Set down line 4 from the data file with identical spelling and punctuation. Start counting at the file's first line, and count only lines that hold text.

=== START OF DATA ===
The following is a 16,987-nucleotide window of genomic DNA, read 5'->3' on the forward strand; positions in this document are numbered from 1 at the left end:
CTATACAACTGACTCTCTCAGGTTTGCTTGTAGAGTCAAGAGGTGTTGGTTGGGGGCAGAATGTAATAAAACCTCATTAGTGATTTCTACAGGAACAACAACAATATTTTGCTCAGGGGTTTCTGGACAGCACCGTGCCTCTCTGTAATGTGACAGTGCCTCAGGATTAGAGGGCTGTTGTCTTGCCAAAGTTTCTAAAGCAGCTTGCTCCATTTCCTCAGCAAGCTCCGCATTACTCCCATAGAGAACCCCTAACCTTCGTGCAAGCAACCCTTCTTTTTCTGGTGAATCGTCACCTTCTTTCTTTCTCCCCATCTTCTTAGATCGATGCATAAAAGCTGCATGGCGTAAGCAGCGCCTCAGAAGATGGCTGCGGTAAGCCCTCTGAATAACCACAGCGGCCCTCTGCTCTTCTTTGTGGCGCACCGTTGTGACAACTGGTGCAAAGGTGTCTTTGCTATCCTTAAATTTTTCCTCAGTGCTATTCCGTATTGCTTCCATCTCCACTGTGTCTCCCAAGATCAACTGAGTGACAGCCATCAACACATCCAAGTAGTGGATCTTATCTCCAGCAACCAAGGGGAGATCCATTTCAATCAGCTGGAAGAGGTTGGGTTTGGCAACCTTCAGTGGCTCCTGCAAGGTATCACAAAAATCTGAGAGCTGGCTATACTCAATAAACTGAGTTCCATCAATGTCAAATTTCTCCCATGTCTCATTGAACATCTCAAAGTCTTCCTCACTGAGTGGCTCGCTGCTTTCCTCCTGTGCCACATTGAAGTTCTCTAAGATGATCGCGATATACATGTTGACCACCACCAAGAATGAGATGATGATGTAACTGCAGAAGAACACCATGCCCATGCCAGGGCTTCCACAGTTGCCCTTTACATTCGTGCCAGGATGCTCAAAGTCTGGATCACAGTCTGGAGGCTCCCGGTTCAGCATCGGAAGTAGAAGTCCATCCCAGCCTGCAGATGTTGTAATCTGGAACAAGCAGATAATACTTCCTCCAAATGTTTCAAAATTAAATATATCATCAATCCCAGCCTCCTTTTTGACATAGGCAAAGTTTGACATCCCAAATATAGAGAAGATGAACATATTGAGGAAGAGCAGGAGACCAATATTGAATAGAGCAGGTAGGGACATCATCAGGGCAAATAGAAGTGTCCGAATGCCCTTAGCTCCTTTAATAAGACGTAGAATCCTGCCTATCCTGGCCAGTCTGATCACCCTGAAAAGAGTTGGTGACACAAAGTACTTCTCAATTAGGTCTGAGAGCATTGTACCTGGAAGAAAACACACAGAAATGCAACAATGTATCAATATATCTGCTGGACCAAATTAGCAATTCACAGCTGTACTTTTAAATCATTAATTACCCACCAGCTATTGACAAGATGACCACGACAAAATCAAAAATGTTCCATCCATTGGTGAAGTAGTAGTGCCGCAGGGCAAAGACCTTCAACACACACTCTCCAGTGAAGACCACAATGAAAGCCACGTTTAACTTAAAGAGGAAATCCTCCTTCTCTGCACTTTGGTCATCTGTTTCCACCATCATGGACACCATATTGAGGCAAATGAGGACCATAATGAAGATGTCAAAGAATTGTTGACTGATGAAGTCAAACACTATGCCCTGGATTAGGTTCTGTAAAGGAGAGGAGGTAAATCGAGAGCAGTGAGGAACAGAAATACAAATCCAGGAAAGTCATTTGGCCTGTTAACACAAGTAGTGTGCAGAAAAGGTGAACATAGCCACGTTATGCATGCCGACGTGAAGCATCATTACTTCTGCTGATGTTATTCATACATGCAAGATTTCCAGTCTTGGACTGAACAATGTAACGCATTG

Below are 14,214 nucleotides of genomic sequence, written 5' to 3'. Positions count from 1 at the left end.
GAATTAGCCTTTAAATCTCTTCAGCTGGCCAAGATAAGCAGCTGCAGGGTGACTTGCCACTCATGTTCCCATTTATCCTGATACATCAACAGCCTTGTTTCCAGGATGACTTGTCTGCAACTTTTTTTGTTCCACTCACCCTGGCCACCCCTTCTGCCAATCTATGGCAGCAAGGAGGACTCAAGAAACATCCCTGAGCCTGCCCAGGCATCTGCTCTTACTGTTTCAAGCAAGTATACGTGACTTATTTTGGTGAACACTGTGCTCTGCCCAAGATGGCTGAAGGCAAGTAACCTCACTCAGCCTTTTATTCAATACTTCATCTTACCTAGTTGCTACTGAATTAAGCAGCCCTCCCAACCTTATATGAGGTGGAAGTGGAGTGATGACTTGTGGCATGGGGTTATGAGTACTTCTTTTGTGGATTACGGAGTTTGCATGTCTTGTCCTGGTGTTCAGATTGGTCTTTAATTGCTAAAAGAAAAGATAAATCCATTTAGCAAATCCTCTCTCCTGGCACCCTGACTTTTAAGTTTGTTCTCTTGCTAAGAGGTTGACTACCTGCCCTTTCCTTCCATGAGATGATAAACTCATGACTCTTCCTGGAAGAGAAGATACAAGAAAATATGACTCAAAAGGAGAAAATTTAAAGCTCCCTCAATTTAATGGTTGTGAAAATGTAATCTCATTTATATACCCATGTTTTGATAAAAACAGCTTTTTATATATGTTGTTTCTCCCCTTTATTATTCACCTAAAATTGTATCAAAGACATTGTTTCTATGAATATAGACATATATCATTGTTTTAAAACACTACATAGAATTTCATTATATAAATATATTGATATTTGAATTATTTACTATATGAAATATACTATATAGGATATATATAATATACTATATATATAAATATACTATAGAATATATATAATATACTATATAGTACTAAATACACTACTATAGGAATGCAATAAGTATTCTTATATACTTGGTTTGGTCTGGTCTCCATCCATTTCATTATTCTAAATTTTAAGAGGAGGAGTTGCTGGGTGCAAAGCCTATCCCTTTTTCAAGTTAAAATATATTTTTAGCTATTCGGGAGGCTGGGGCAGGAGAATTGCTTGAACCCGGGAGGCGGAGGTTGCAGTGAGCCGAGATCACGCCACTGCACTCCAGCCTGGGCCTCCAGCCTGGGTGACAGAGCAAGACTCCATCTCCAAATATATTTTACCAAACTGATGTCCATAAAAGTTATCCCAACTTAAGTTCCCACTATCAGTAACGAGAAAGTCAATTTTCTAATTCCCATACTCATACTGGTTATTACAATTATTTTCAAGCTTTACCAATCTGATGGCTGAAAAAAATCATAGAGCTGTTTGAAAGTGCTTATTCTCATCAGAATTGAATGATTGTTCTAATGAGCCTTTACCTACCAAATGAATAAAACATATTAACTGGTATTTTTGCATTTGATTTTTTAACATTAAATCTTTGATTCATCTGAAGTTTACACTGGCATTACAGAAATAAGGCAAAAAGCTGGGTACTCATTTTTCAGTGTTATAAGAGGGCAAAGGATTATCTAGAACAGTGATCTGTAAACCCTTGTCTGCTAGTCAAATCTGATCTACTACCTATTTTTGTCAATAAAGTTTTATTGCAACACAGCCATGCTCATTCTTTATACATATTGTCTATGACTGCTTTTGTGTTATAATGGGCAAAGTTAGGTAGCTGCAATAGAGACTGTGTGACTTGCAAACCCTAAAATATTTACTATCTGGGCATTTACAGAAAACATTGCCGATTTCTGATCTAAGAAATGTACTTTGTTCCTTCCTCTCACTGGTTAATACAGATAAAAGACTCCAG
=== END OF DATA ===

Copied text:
GAATTAGCCTTTAAATCTCTTCAGCTGGCCAAGATAAGCAGCTGCAGGGTGACTTGCCACTCATGTTCCCATTTATCCTGATACATCAACAGCCTTGTTTCCAGGATGACTTGTCTGCAACTTTTTTTGTTCCACTCACCCTGGCCACCCCTTCTGCCAATCTATGGCAGCAAGGAGGACTCAAGAAACATCCCTGAGCCTGCCCAGGCATCTGCTCTTACTGTTTCAAGCAAGTATACGTGACTTATTTTGGTGAACACTGTGCTCTGCCCAAGATGGCTGAAGGCAAGTAACCTCACTCAGCCTTTTATTCAATACTTCATCTTACCTAGTTGCTACTGAATTAAGCAGCCCTCCCAACCTTATATGAGGTGGAAGTGGAGTGATGACTTGTGGCATGGGGTTATGAGTACTTCTTTTGTGGATTACGGAGTTTGCATGTCTTGTCCTGGTGTTCAGATTGGTCTTTAATTGCTAAAAGAAAAGATAAATCCATTTAGCAAATCCTCTCTCCTGGCACCCTGACTTTTAAGTTTGTTCTCTTGCTAAGAGGTTGACTACCTGCCCTTTCCTTCCATGAGATGATAAACTCATGACTCTTCCTGGAAGAGAAGATACAAGAAAATATGACTCAAAAGGAGAAAATTTAAAGCTCCCTCAATTTAATGGTTGTGAAAATGTAATCTCATTTATATACCCATGTTTTGATAAAAACAGCTTTTTATATATGTTGTTTCTCCCCTTTATTATTCACCTAAAATTGTATCAAAGACATTGTTTCTATGAATATAGACATATATCATTGTTTTAAAACACTACATAGAATTTCATTATATAAATATATTGATATTTGAATTATTTACTATATGAAATATACTATATAGGATATATATAATATACTATATATATAAATATACTATAGAATATATATAATATACTATATAGTACTAAATACACTACTATAGGAATGCAATAAGTATTCTTATATACTTGGTTTGGTCTGGTCTCCATCCATTTCATTATTCTAAATTTTAAGAGGAGGAGTTGCTGGGTGCAAAGCCTATCCCTTTTTCAAGTTAAAATATATTTTTAGCTATTCGGGAGGCTGGGGCAGGAGAATTGCTTGAACCCGGGAGGCGGAGGTTGCAGTGAGCCGAGATCACGCCACTGCACTCCAGCCTGGGCCTCCAGCCTGGGTGACAGAGCAAGACTCCATCTCCAAATATATTTTACCAAACTGATGTCCATAAAAGTTATCCCAACTTAAGTTCCCACTATCAGTAACGAGAAAGTCAATTTTCTAATTCCCATACTCATACTGGTTATTACAATTATTTTCAAGCTTTACCAATCTGATGGCTGAAAAAAATCATAGAGCTGTTTGAAAGTGCTTATTCTCATCAGAATTGAATGATTGTTCTAATGAGCCTTTACCTACCAAATGAATAAAACATATTAACTGGTATTTTTGCATTTGATTTTTTAACATTAAATCTTTGATTCATCTGAAGTTTACACTGGCATTACAGAAATAAGGCAAAAAGCTGGGTACTCATTTTTCAGTGTTATAAGAGGGCAAAGGATTATCTAGAACAGTGATCTGTAAACCCTTGTCTGCTAGTCAAATCTGATCTACTACCTATTTTTGTCAATAAAGTTTTATTGCAACACAGCCATGCTCATTCTTTATACATATTGTCTATGACTGCTTTTGTGTTATAATGGGCAAAGTTAGGTAGCTGCAATAGAGACTGTGTGACTTGCAAACCCTAAAATATTTACTATCTGGGCATTTACAGAAAACATTGCCGATTTCTGATCTAAGAAATGTACTTTGTTCCTTCCTCTCACTGGTTAATACAGATAAAAGACTCCAG